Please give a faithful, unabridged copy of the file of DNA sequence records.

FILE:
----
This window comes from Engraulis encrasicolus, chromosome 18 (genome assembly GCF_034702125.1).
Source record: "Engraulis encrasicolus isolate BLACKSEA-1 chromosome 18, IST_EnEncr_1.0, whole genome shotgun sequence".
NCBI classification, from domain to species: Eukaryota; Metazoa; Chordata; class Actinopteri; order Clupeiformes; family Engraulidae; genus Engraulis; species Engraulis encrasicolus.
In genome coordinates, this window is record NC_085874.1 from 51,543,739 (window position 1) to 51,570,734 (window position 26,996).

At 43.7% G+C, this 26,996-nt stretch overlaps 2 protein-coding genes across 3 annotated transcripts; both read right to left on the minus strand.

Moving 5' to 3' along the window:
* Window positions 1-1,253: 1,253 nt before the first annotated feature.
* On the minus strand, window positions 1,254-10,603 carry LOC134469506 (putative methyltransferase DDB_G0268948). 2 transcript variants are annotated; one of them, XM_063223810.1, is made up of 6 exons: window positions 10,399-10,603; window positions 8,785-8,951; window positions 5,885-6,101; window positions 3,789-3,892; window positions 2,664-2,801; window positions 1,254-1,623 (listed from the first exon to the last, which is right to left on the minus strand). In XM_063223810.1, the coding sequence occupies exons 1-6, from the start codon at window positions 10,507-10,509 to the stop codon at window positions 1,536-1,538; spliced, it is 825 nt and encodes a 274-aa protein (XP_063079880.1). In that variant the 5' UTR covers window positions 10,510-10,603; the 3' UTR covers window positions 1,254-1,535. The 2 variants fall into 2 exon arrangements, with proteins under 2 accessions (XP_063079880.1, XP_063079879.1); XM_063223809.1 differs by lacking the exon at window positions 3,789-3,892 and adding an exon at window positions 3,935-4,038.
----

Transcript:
This window comes from Engraulis encrasicolus, chromosome 18 (genome assembly GCF_034702125.1).
Source record: "Engraulis encrasicolus isolate BLACKSEA-1 chromosome 18, IST_EnEncr_1.0, whole genome shotgun sequence".
NCBI classification, from domain to species: Eukaryota; Metazoa; Chordata; class Actinopteri; order Clupeiformes; family Engraulidae; genus Engraulis; species Engraulis encrasicolus.
In genome coordinates, this window is record NC_085874.1 from 51,543,739 (window position 1) to 51,570,734 (window position 26,996).

At 43.7% G+C, this 26,996-nt stretch overlaps 2 protein-coding genes across 3 annotated transcripts; both read right to left on the minus strand.

Moving 5' to 3' along the window:
* Window positions 1-1,253: 1,253 nt before the first annotated feature.
* On the minus strand, window positions 1,254-10,603 carry LOC134469506 (putative methyltransferase DDB_G0268948). 2 transcript variants are annotated; one of them, XM_063223810.1, is made up of 6 exons: window positions 10,399-10,603; window positions 8,785-8,951; window positions 5,885-6,101; window positions 3,789-3,892; window positions 2,664-2,801; window positions 1,254-1,623 (listed from the first exon to the last, which is right to left on the minus strand). In XM_063223810.1, the coding sequence occupies exons 1-6, from the start codon at window positions 10,507-10,509 to the stop codon at window positions 1,536-1,538; spliced, it is 825 nt and encodes a 274-aa protein (XP_063079880.1). In that variant the 5' UTR covers window positions 10,510-10,603; the 3' UTR covers window positions 1,254-1,535. The 2 variants fall into 2 exon arrangements, with proteins under 2 accessions (XP_063079880.1, XP_063079879.1); XM_063223809.1 differs by lacking the exon at window positions 3,789-3,892 and adding an exon at window positions 3,935-4,038.